# Learning Rate in Gradient Descent and Second Derivatives: 2

## Ideal Learning Rate for a 1 Dimensional Quadratic

(See this visualization of gradients etc.)

Consider a quadratic as an approximation to the loss function to be minimized (in one particular valley), in a one dimensional space {x}, and assume we already know its functional form.

The Loss or function to be minimized is

y = f(x) = a* x**2 + b*x + c

its gradient or derivative at any point x is

dy(x) = f’(x) = 2*a*x + b

and its second derivative is

ddy = f’’(x) = 2*a

The **minimum of this function** is at

X = arg(min(y)) = argmin(y)

found by setting the first derivative of y, dy(X) = 0.

So we get X = -b/(2*a)

Now imagine that we are starting at some arbitrary initial point x0 and we want to get to X. Gradient descent says:

- evaluate the derivative at x0: dy(x0)
- step in the opposite direction to x1 = x0 + δx, where δx = -α * dy(x0)
- But by how much? This is the
**learning rate**α

**How do we optimize α** so we reach bottom in the minimum number of steps? You can say, we are starting at x0 and we want to get to X, we can do it in one step if we choose x1 = X, i.e.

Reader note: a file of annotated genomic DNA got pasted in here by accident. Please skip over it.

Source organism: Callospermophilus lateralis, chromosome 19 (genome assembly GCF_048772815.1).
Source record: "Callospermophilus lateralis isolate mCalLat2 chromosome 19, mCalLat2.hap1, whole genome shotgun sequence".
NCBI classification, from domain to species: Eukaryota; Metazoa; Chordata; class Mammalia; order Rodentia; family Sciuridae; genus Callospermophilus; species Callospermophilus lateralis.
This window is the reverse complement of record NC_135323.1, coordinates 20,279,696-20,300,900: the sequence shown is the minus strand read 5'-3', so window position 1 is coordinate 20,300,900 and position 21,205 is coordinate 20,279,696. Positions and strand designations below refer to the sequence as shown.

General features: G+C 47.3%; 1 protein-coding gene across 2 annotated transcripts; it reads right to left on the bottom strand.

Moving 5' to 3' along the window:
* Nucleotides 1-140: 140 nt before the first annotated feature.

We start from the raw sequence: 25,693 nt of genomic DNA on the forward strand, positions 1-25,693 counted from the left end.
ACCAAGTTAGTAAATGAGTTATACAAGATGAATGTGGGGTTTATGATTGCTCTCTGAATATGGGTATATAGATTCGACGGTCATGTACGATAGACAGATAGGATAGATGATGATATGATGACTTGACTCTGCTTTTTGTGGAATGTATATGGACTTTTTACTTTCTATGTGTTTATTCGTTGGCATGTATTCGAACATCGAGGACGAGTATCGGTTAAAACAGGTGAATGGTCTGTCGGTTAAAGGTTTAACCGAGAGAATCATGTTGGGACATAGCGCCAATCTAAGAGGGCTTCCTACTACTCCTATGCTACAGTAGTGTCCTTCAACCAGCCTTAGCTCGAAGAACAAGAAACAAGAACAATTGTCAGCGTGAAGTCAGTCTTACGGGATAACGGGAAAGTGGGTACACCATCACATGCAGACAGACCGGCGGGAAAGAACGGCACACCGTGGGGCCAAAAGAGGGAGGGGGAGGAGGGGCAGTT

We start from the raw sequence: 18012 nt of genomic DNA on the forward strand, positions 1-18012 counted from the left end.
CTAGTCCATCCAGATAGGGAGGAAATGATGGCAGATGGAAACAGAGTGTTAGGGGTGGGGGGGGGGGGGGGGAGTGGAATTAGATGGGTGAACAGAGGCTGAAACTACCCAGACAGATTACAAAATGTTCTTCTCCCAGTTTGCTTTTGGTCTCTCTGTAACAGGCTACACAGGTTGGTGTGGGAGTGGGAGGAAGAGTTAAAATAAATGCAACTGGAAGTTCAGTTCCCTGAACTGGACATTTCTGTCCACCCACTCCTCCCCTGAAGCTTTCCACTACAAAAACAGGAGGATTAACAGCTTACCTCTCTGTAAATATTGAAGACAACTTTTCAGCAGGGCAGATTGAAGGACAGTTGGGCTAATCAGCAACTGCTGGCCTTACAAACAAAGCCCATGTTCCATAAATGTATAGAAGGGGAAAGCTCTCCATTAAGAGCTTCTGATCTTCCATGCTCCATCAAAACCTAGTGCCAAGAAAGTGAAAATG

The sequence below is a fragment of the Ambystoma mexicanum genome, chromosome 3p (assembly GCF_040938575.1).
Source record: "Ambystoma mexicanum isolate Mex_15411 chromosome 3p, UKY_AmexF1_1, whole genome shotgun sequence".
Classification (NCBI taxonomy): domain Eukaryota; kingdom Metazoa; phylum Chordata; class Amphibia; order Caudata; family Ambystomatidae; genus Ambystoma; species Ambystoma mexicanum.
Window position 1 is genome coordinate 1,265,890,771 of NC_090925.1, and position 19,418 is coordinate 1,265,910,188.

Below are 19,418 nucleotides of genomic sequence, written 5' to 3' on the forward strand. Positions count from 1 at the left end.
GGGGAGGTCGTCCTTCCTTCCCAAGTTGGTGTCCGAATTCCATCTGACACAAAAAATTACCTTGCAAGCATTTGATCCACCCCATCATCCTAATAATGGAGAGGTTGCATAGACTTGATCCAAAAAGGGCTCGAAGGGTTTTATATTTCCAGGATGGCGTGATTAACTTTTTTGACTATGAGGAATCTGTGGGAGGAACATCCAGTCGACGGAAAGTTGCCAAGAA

δx = x1 — x0 = X — x0 = -(x0 + b/(2*a)).

The problem is, when we start at some arbitrary point x0, and we only have a way of *calculating* the value of the Loss function at any point, we have no idea what are a, b, c, not even X = -b/(2*a). This is akin to walking around on a hillside, in a dense fog, with only an altimeter, and facing the problem of reaching the valley bottom.

What we do know is how to compute y(x) for any x. So we can compute y(x0). We can also **compute its derivative**(s). How? We can compute y(x0 + ε) and by choosing ε “small enough”:

dy(x0) ~= (y(x0 + ε) — y(x0))/ ε

Is this enough for us to figure out how to get to the bottom? No, because if we only know the first derivative, we are approximating the loss as a straight line and the tangent line has no information about the location of the minimum:

Both the blue and the red curves have the same derivative at x = 1, but they have minima at -0.5 and + 0.25 respectively. Clearly, to get the minimum, we need to know how the curve curves.

So back to the quadratic approximation to the loss function. We know the step is related to the gradient via:

δx = — α * dy(x0)

we also know the gradient:

dy(x0) = f’(x) = 2*a*x0 + b

and we already figured out the ideal step

δx = x1 — x0 = X — x0 = -(x0 + b/(2*a))

Putting these together, we find that the **learning rate**

α = — δx/dy(x0) = 1/(2*a) = 1/ddy(x0) **= inverse of the second derivative**.

So the ideal step is given by

δx = — dy(x0) / ddy(x0)

Let’s generalize and prove this heuristic.